● The census encourages self-identification. For every census question, including the "sex" question and the race and ethnicity questions, the census encourages respondents to respond with answers that feel most accurate to them.
● The Census Bureau doesn't compare responses to any other records. Some transgender and nonbinary people have identification documents -- like driver's licenses or birth certificates -- that reflect their gender. Others have not updated their identification documents. The Census Bureau respects respondents' self-identification on the census form and does not compare your census responses to any other document or record.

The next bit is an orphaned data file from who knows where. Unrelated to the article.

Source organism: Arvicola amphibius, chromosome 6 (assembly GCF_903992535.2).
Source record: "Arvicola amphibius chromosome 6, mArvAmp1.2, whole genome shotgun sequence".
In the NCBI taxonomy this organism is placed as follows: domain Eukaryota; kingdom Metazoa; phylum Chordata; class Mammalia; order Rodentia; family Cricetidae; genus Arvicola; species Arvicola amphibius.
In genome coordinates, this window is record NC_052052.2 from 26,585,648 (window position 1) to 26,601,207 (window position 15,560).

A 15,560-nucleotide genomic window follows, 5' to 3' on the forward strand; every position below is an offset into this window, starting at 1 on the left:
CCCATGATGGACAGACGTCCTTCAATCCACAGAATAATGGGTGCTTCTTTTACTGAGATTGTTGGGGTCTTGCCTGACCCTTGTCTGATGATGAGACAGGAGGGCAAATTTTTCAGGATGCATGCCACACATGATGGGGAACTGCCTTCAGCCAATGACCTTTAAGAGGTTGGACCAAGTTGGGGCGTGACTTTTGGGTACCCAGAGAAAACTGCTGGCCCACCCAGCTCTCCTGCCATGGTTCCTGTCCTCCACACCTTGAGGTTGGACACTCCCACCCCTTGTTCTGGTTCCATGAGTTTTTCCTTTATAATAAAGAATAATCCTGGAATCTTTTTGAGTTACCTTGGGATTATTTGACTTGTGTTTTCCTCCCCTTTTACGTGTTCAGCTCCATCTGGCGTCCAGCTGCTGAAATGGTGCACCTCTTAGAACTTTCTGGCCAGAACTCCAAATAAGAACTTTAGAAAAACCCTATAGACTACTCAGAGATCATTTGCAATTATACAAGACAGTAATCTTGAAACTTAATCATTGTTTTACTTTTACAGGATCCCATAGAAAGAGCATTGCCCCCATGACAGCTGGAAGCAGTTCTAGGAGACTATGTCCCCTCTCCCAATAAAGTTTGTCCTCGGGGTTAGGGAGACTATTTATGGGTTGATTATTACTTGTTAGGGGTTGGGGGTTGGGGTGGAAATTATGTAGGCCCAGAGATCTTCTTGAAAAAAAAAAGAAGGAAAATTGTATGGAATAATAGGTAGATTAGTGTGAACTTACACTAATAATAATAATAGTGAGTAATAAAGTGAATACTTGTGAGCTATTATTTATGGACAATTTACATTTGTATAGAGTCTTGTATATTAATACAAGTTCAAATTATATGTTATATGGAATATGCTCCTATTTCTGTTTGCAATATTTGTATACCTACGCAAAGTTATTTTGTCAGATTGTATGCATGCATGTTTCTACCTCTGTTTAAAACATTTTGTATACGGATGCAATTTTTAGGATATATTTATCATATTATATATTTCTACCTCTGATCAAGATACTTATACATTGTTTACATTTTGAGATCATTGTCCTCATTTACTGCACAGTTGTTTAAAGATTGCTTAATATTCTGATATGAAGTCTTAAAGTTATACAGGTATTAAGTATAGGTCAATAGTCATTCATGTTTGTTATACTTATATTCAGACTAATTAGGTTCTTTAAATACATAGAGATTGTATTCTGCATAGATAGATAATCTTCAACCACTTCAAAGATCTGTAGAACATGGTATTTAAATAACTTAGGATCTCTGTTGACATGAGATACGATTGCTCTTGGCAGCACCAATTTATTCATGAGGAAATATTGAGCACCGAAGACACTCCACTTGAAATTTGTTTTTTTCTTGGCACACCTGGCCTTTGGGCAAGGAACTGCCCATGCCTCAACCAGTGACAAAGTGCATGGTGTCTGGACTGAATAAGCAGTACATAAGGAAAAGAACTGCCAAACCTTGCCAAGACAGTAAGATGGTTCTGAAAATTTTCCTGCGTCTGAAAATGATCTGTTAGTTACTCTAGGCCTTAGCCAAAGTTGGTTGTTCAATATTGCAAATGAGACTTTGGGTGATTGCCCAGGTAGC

● If the "sex" question is left blank, or both responses are checked, the Census Bureau will fill in what it assumes is the "correct" answer. If a form appears incomplete or inaccurate, the Census Bureau may follow up to get the form completed. But if it cannot get in contact with the respondent, it uses "imputation," a process that employs statistical modeling to determine the most likely answer to a question. Meghan Maury is policy director at the National LGBTQ Task Force, which currently runs the Queer the Census Campaign. Meghan received a law degree from Georgetown University Law School, an associate's degree from Holyoke Community College, and bachelor's and master's degrees from the University of Massachusetts.